725 Finally, through Mary, the Holy Spirit begins to bring men, the objects of God's merciful love, 107 into communion with Christ. And the humble are always the first to accept him: shepherds, magi, Simeon and Anna, the bride and groom at Cana, and the first disciples.
726 At the end of this mission of the Spirit, Mary became the Woman, the new Eve ("mother of the living"), the mother of the "whole Christ." 108 As such, she was present with the Twelve, who "with one accord devoted themselves to prayer," 109 at the dawn of the "end time" which the Spirit was to inaugurate on the morning of Pentecost with the manifestation of the Church.
727 The entire mission of the Son and the Holy Spirit, in the fullness of time, is contained in this: that the Son is the one anointed by the Father's Spirit since his Incarnation - Jesus is the Christ, the Messiah.
Everything in the second chapter of the Creed is to be read in this light. Christ's whole work is in fact a joint mission of the Son and the Holy Spirit. Here, we shall mention only what has to do with Jesus' promise of the Holy Spirit and the gift of him by the glorified Lord.
728 Jesus does not reveal the Holy Spirit fully, until he himself has been glorified through his Death and Resurrection. Nevertheless, little by little he alludes to him even in his teaching of the multitudes, as when he reveals that his own flesh will be food for the life of the world. 110 He also alludes to the Spirit in speaking to Nicodemus, 111 to the Samaritan woman, 112 and to those who take part in the feast of Tabernacles. 113 To his disciples he speaks openly of the Spirit in connection with prayer 114 and with the witness they will have to bear. 115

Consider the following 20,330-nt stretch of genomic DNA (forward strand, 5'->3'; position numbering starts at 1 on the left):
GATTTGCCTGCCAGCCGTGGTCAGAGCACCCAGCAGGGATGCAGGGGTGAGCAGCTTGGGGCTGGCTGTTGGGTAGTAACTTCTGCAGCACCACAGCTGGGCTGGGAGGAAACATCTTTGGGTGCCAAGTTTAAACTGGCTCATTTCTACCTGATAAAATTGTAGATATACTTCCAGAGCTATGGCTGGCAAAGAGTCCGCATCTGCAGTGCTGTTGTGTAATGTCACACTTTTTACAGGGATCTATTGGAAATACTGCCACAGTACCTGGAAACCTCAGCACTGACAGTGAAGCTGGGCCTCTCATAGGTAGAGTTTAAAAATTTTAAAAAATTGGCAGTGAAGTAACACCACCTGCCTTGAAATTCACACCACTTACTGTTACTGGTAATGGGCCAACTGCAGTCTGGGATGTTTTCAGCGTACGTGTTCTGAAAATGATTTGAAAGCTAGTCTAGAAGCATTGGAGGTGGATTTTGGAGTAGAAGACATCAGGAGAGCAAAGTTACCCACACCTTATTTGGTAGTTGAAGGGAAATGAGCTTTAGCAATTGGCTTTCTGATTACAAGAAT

729 Only when the hour has arrived for his glorification does Jesus promise the coming of the Holy Spirit, since his Death and Resurrection will fulfill the promise made to the fathers. 116 The Spirit of truth, the other Paraclete, will be given by the Father in answer to Jesus' prayer; he will be sent by the Father in Jesus' name; and Jesus will send him from the Father's side, since he comes from the Father. The Holy Spirit will come and we shall know him; he will be with us for ever; he will remain with us. The Spirit will teach us everything, remind us of all that Christ said to us and bear witness to him. The Holy Spirit will lead us into all truth and will glorify Christ. He will prove the world wrong about sin, righteousness, and judgment.
730 At last Jesus' hour arrives: 117 he commends his spirit into the Father's hands 118 at the very moment when by his death he conquers death, so that, "raised from the dead by the glory of the Father," 119 he might immediately give the Holy Spirit by "breathing" on his disciples. 120 From this hour onward, the mission of Christ and the Spirit becomes the mission of the Church: "As the Father has sent me, even so I send you." 121
English Translation of the Cathechism of the Catholic Church for the United States of America © 1997, United States Catholic Conference, Inc.